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Need a Fourth?

Designer: Larry Levy
Players: 3
Equipment: Standard deck of cards.

A Bridge Variant for Three Players

Author's Note: This game was originally designed in 1985; it was my first complete game design. The scoring was revised and the optional rules added five years later. I have successfully played this game with both Bridge players and those unfamiliar with the game. For the former, it is a challenging variant which rewards visualization, proper signaling, and careful card play. For the latter, it can serve as a fine introduction to a great game, since there is less to remember with the bidding and there is no full-time partner to yell at you if you screw up. Hopefully, many of you will find it enjoyable as well.

Scores of Bridge variants for less than four players have been invented, most of them for two. The few games created for a threesome vainly searching for a fourth tend to be unexciting and overly dependent on luck. This is an attempt to fill the breach. Game play is very much like the parent game, although some changes in the scoring rules have been made. The major twist: the players who win the bidding must play defense—and they still have to take a majority of the tricks!

The Deal: One player is selected to be dealer and deals fourteen cards to each player. The remaining ten cards are placed face down in a separate pile called the dummy.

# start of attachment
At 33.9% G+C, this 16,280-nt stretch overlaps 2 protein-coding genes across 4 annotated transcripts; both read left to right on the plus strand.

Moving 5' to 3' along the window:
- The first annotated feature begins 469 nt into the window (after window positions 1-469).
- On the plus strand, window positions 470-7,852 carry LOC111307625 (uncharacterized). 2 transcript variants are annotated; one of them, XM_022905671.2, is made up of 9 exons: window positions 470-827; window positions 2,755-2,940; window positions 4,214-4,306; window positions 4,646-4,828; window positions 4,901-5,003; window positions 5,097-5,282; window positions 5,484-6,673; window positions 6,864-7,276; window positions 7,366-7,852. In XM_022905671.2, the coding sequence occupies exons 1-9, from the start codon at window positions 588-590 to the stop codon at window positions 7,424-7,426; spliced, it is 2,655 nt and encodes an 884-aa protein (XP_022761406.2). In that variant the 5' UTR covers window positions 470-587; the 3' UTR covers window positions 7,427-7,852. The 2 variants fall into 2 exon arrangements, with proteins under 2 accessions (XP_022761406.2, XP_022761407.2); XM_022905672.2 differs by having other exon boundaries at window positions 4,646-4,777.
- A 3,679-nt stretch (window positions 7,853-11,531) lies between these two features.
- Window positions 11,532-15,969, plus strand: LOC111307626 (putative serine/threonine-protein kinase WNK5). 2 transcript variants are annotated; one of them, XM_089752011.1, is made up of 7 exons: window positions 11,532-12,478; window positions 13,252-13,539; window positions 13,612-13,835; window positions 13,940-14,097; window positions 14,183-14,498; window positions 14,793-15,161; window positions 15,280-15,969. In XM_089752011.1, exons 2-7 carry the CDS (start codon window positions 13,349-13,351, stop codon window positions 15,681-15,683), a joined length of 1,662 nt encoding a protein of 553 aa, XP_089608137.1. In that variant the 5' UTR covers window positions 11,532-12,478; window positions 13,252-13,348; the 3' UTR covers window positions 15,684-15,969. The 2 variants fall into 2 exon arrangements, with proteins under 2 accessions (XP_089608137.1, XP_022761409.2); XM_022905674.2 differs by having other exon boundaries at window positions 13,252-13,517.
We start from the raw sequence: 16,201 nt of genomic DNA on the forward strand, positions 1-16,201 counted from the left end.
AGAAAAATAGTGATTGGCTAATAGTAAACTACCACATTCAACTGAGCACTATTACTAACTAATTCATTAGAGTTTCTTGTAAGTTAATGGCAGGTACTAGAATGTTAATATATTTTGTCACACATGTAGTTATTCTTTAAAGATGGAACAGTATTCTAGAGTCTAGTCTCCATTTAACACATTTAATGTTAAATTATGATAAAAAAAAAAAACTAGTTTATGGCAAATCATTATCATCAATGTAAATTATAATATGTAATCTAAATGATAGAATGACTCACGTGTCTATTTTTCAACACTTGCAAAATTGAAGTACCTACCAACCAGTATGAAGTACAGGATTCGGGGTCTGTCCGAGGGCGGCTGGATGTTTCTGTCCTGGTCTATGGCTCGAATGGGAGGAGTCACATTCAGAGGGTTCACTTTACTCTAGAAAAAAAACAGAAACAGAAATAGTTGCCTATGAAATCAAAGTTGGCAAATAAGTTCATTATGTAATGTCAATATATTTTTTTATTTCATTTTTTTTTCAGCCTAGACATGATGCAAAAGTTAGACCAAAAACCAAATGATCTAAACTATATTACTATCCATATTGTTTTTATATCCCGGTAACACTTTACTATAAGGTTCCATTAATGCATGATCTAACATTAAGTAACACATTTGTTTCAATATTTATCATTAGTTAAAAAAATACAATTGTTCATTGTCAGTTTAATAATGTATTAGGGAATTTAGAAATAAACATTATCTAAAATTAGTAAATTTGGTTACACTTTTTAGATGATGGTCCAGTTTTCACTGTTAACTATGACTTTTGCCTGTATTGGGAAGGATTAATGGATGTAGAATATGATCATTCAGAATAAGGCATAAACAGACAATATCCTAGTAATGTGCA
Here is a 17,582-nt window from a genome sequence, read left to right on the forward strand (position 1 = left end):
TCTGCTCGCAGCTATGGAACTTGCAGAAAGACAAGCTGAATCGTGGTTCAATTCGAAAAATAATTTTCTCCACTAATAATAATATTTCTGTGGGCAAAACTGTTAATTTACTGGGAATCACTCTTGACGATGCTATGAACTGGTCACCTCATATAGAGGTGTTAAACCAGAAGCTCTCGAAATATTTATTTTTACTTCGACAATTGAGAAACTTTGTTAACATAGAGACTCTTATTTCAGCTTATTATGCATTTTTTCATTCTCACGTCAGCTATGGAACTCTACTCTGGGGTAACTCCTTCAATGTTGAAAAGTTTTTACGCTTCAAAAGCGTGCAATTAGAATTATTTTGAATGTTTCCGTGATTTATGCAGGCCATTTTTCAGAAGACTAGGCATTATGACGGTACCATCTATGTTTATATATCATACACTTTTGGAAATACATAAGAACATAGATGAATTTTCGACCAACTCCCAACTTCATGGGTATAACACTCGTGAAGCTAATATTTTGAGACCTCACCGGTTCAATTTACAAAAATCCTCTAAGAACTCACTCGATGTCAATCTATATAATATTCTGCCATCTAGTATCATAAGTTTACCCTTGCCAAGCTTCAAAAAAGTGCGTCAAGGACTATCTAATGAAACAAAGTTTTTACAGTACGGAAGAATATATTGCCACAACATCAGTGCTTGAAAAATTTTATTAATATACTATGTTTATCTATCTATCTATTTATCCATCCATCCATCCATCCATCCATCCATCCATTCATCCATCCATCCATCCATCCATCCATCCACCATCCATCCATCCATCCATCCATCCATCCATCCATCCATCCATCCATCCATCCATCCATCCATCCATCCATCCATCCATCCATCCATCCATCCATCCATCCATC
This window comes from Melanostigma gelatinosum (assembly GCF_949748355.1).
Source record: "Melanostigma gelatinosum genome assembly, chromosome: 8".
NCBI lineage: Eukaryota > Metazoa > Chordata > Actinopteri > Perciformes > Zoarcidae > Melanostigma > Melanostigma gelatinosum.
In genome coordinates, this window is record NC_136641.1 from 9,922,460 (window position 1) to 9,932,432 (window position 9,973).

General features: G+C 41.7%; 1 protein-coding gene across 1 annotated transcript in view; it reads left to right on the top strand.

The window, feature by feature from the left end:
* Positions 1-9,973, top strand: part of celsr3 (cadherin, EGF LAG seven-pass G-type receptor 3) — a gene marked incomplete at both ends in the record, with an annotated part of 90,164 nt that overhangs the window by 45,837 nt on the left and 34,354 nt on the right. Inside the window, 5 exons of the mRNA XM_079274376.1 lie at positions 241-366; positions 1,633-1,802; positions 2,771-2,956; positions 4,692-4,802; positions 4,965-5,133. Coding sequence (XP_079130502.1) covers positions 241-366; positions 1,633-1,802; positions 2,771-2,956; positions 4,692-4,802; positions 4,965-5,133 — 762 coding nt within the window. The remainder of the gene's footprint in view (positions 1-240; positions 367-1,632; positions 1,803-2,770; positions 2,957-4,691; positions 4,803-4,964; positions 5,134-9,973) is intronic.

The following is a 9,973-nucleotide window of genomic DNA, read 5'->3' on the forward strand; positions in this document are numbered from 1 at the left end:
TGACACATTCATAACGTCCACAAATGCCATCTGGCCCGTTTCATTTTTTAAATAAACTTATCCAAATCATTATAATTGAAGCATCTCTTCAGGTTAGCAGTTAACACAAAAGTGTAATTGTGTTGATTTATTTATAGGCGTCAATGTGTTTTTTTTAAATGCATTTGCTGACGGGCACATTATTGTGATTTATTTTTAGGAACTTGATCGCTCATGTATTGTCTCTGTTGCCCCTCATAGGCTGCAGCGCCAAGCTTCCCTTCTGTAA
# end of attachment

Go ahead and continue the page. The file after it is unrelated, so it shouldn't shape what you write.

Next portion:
Bidding: The dealer opens the bidding. Bidding proceeds just as in Bridge. For non-Bridge players, I will explain in some detail. Every bid consists of two parts. The first part is a number from one to seven. This is the number of tricks the player is saying he and the partner he will eventually choose will win in excess of six tricks. (In other words, the lowest number of tricks that can be won to satisfy a bid is 7 (6 + 1) and the highest number is 13 (6 + 7), which is all the tricks in a hand.) The second part of a bid is the suit the bidder is suggesting as trump. The choices here are Clubs, Diamonds, Hearts, Spades, or No Trump. With this last choice, the bidder is proposing a hand which will not have a trump suit. These bids are called contract bids. In addition to contract bids, a player may also make a bid of "Pass".